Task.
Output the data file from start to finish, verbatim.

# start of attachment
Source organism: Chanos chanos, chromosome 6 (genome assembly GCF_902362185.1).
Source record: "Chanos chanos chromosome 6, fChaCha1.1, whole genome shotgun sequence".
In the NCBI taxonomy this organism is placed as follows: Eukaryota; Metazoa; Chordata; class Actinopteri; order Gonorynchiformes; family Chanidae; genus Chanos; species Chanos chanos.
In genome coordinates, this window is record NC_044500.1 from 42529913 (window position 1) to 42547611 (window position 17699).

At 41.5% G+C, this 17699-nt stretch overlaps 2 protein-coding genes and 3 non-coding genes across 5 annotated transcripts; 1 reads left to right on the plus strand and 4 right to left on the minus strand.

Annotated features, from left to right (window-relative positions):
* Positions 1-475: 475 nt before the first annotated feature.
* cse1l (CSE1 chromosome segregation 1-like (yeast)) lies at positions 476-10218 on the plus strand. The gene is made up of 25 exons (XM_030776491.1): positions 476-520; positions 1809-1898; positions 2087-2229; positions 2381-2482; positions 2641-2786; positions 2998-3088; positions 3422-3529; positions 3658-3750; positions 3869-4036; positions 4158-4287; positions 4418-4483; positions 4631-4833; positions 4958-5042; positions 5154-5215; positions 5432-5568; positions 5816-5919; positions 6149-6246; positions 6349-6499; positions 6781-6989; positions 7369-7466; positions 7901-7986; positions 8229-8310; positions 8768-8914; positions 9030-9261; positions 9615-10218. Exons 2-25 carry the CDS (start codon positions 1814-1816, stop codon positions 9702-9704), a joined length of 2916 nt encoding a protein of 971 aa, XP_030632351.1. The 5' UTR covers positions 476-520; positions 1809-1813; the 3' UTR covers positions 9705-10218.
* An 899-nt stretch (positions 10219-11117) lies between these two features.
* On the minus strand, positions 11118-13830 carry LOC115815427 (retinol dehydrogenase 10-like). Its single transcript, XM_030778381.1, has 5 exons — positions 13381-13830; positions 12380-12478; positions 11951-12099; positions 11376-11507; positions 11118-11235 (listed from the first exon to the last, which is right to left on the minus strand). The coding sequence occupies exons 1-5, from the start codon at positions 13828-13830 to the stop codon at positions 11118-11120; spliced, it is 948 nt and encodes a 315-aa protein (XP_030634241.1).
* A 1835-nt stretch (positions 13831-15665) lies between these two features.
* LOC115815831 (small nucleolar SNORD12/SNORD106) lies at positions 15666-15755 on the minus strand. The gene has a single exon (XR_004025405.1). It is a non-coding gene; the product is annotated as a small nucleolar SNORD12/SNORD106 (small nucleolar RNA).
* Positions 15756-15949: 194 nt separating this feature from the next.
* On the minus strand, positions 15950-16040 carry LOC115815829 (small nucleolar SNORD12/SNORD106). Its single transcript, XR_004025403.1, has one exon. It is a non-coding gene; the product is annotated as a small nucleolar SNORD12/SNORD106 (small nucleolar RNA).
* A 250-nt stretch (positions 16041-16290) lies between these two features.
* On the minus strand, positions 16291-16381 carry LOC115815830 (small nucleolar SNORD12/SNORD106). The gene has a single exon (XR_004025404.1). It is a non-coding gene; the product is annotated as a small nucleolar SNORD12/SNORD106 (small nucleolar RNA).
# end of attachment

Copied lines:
Source organism: Chanos chanos, chromosome 6 (genome assembly GCF_902362185.1).
Source record: "Chanos chanos chromosome 6, fChaCha1.1, whole genome shotgun sequence".
In the NCBI taxonomy this organism is placed as follows: Eukaryota; Metazoa; Chordata; class Actinopteri; order Gonorynchiformes; family Chanidae; genus Chanos; species Chanos chanos.
In genome coordinates, this window is record NC_044500.1 from 42529913 (window position 1) to 42547611 (window position 17699).

At 41.5% G+C, this 17699-nt stretch overlaps 2 protein-coding genes and 3 non-coding genes across 5 annotated transcripts; 1 reads left to right on the plus strand and 4 right to left on the minus strand.

Annotated features, from left to right (window-relative positions):
* Positions 1-475: 475 nt before the first annotated feature.
* cse1l (CSE1 chromosome segregation 1-like (yeast)) lies at positions 476-10218 on the plus strand. The gene is made up of 25 exons (XM_030776491.1): positions 476-520; positions 1809-1898; positions 2087-2229; positions 2381-2482; positions 2641-2786; positions 2998-3088; positions 3422-3529; positions 3658-3750; positions 3869-4036; positions 4158-4287; positions 4418-4483; positions 4631-4833; positions 4958-5042; positions 5154-5215; positions 5432-5568; positions 5816-5919; positions 6149-6246; positions 6349-6499; positions 6781-6989; positions 7369-7466; positions 7901-7986; positions 8229-8310; positions 8768-8914; positions 9030-9261; positions 9615-10218. Exons 2-25 carry the CDS (start codon positions 1814-1816, stop codon positions 9702-9704), a joined length of 2916 nt encoding a protein of 971 aa, XP_030632351.1. The 5' UTR covers positions 476-520; positions 1809-1813; the 3' UTR covers positions 9705-10218.
* An 899-nt stretch (positions 10219-11117) lies between these two features.
* On the minus strand, positions 11118-13830 carry LOC115815427 (retinol dehydrogenase 10-like). Its single transcript, XM_030778381.1, has 5 exons — positions 13381-13830; positions 12380-12478; positions 11951-12099; positions 11376-11507; positions 11118-11235 (listed from the first exon to the last, which is right to left on the minus strand). The coding sequence occupies exons 1-5, from the start codon at positions 13828-13830 to the stop codon at positions 11118-11120; spliced, it is 948 nt and encodes a 315-aa protein (XP_030634241.1).
* A 1835-nt stretch (positions 13831-15665) lies between these two features.
* LOC115815831 (small nucleolar SNORD12/SNORD106) lies at positions 15666-15755 on the minus strand. The gene has a single exon (XR_004025405.1). It is a non-coding gene; the product is annotated as a small nucleolar SNORD12/SNORD106 (small nucleolar RNA).
* Positions 15756-15949: 194 nt separating this feature from the next.
* On the minus strand, positions 15950-16040 carry LOC115815829 (small nucleolar SNORD12/SNORD106). Its single transcript, XR_004025403.1, has one exon. It is a non-coding gene; the product is annotated as a small nucleolar SNORD12/SNORD106 (small nucleolar RNA).
* A 250-nt stretch (positions 16041-16290) lies between these two features.
* On the minus strand, positions 16291-16381 carry LOC115815830 (small nucleolar SNORD12/SNORD106). The gene has a single exon (XR_004025404.1). It is a non-coding gene; the product is annotated as a small nucleolar SNORD12/SNORD106 (small nucleolar RNA).